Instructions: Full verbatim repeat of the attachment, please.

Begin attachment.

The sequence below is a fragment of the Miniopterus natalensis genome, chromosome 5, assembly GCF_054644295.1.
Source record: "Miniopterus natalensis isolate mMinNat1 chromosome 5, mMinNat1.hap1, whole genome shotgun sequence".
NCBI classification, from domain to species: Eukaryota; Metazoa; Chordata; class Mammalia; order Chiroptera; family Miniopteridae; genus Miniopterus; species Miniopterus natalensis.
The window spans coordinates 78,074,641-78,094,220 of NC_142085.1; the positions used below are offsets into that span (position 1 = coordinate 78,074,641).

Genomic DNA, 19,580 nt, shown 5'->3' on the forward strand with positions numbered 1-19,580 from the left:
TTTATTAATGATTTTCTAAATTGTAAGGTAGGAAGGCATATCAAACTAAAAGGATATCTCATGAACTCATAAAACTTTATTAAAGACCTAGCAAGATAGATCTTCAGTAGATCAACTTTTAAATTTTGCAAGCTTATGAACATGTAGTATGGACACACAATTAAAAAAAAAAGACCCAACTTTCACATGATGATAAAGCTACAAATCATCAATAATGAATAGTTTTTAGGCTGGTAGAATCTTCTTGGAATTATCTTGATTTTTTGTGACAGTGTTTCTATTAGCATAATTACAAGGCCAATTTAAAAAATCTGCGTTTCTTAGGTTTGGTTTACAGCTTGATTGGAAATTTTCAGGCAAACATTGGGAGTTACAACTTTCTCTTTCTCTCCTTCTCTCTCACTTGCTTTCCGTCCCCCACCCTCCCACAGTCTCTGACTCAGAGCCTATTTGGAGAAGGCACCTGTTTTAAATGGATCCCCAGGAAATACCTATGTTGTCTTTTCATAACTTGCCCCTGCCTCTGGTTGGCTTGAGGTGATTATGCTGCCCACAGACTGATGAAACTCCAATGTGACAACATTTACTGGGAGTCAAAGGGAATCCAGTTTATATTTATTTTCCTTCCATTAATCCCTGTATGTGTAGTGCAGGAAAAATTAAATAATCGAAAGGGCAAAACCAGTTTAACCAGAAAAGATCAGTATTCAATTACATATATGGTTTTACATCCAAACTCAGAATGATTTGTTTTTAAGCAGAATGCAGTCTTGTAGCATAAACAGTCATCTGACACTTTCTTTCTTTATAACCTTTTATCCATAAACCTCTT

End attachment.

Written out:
The sequence below is a fragment of the Miniopterus natalensis genome, chromosome 5, assembly GCF_054644295.1.
Source record: "Miniopterus natalensis isolate mMinNat1 chromosome 5, mMinNat1.hap1, whole genome shotgun sequence".
NCBI classification, from domain to species: Eukaryota; Metazoa; Chordata; class Mammalia; order Chiroptera; family Miniopteridae; genus Miniopterus; species Miniopterus natalensis.
The window spans coordinates 78,074,641-78,094,220 of NC_142085.1; the positions used below are offsets into that span (position 1 = coordinate 78,074,641).

Genomic DNA, 19,580 nt, shown 5'->3' on the forward strand with positions numbered 1-19,580 from the left:
TTTATTAATGATTTTCTAAATTGTAAGGTAGGAAGGCATATCAAACTAAAAGGATATCTCATGAACTCATAAAACTTTATTAAAGACCTAGCAAGATAGATCTTCAGTAGATCAACTTTTAAATTTTGCAAGCTTATGAACATGTAGTATGGACACACAATTAAAAAAAAAAGACCCAACTTTCACATGATGATAAAGCTACAAATCATCAATAATGAATAGTTTTTAGGCTGGTAGAATCTTCTTGGAATTATCTTGATTTTTTGTGACAGTGTTTCTATTAGCATAATTACAAGGCCAATTTAAAAAATCTGCGTTTCTTAGGTTTGGTTTACAGCTTGATTGGAAATTTTCAGGCAAACATTGGGAGTTACAACTTTCTCTTTCTCTCCTTCTCTCTCACTTGCTTTCCGTCCCCCACCCTCCCACAGTCTCTGACTCAGAGCCTATTTGGAGAAGGCACCTGTTTTAAATGGATCCCCAGGAAATACCTATGTTGTCTTTTCATAACTTGCCCCTGCCTCTGGTTGGCTTGAGGTGATTATGCTGCCCACAGACTGATGAAACTCCAATGTGACAACATTTACTGGGAGTCAAAGGGAATCCAGTTTATATTTATTTTCCTTCCATTAATCCCTGTATGTGTAGTGCAGGAAAAATTAAATAATCGAAAGGGCAAAACCAGTTTAACCAGAAAAGATCAGTATTCAATTACATATATGGTTTTACATCCAAACTCAGAATGATTTGTTTTTAAGCAGAATGCAGTCTTGTAGCATAAACAGTCATCTGACACTTTCTTTCTTTATAACCTTTTATCCATAAACCTCTT